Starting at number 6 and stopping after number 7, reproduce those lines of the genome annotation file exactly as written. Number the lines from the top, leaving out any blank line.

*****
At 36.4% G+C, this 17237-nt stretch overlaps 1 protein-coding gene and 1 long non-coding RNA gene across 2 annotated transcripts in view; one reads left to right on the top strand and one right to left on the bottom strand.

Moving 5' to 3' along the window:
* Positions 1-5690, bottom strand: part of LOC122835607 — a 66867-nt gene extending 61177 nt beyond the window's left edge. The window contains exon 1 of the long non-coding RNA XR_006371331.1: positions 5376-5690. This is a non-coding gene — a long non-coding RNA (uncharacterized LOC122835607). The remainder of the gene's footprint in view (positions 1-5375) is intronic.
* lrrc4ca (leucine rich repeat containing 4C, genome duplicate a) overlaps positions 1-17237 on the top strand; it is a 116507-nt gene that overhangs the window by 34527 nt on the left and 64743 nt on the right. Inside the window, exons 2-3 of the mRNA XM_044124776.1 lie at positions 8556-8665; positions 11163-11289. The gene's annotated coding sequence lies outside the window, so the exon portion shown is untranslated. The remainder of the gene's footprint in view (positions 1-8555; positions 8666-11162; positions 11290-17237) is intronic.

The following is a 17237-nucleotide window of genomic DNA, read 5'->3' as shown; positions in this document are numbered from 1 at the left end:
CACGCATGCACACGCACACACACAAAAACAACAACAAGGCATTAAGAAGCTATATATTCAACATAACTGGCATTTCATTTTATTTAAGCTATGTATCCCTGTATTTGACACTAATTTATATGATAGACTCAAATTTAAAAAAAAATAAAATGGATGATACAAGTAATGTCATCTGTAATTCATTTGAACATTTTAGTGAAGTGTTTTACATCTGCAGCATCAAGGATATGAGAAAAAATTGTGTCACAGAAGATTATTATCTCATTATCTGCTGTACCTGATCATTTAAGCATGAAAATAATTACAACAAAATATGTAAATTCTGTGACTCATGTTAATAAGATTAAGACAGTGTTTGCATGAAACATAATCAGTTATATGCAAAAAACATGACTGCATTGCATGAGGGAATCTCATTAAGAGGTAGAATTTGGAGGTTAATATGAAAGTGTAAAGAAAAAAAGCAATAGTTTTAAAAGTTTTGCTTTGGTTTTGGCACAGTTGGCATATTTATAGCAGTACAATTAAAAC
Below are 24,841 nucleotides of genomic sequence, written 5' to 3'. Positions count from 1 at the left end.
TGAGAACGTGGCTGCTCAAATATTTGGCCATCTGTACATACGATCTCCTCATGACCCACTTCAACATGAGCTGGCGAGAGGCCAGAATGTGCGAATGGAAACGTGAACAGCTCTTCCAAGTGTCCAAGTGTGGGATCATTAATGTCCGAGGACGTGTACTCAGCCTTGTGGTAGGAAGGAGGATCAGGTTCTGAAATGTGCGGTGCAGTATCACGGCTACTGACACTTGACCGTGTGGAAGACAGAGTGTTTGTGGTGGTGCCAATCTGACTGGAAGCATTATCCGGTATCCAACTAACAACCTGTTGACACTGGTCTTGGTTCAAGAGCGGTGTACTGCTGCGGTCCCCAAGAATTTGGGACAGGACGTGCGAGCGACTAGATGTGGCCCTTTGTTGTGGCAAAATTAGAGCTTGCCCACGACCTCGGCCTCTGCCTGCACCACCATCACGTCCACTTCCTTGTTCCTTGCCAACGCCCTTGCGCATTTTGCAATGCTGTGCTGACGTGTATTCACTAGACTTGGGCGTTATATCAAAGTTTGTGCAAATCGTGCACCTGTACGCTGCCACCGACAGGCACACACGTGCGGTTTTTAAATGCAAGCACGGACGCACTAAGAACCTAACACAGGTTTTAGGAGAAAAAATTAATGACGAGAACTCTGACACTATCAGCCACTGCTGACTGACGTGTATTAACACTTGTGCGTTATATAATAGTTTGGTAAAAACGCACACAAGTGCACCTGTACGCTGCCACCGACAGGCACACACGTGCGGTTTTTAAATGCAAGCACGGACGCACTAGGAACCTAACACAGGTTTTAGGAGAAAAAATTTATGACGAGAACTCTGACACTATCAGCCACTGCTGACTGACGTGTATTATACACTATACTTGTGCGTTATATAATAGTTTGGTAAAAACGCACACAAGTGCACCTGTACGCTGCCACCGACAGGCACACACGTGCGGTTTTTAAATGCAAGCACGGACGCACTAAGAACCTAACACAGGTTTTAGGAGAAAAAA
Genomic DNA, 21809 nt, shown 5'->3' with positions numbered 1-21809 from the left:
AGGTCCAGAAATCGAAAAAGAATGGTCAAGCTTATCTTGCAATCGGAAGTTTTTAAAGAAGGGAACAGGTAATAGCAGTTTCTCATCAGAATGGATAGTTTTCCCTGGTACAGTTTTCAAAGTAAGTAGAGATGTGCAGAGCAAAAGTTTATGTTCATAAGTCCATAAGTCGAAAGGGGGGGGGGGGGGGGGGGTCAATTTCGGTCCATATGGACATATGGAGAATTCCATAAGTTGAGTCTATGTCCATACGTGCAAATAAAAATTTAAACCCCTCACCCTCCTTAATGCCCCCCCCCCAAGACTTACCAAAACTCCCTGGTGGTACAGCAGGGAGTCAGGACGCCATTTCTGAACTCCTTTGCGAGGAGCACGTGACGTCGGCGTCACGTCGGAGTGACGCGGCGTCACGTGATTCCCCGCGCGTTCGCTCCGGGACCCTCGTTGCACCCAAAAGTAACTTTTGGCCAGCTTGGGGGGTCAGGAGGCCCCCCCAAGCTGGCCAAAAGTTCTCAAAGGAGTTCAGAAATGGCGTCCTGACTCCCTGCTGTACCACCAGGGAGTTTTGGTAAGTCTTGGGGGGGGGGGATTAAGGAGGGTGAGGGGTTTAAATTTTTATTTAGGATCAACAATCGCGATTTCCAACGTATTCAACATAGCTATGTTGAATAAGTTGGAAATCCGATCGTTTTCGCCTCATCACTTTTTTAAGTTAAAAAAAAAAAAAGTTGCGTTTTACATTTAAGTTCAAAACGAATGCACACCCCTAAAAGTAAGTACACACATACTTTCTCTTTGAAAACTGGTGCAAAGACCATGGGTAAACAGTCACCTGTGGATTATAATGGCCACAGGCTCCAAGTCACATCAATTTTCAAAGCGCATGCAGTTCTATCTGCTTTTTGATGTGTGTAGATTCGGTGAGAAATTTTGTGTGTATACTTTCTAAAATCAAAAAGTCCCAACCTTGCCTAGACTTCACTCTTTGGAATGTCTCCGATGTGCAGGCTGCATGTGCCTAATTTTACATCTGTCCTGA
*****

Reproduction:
CACGCATGCACACGCACACACACAAAAACAACAACAAGGCATTAAGAAGCTATATATTCAACATAACTGGCATTTCATTTTATTTAAGCTATGTATCCCTGTATTTGACACTAATTTATATGATAGACTCAAATTTAAAAAAAAATAAAATGGATGATACAAGTAATGTCATCTGTAATTCATTTGAACATTTTAGTGAAGTGTTTTACATCTGCAGCATCAAGGATATGAGAAAAAATTGTGTCACAGAAGATTATTATCTCATTATCTGCTGTACCTGATCATTTAAGCATGAAAATAATTACAACAAAATATGTAAATTCTGTGACTCATGTTAATAAGATTAAGACAGTGTTTGCATGAAACATAATCAGTTATATGCAAAAAACATGACTGCATTGCATGAGGGAATCTCATTAAGAGGTAGAATTTGGAGGTTAATATGAAAGTGTAAAGAAAAAAAGCAATAGTTTTAAAAGTTTTGCTTTGGTTTTGGCACAGTTGGCATATTTATAGCAGTACAATTAAAAC
Below are 24,841 nucleotides of genomic sequence, written 5' to 3'. Positions count from 1 at the left end.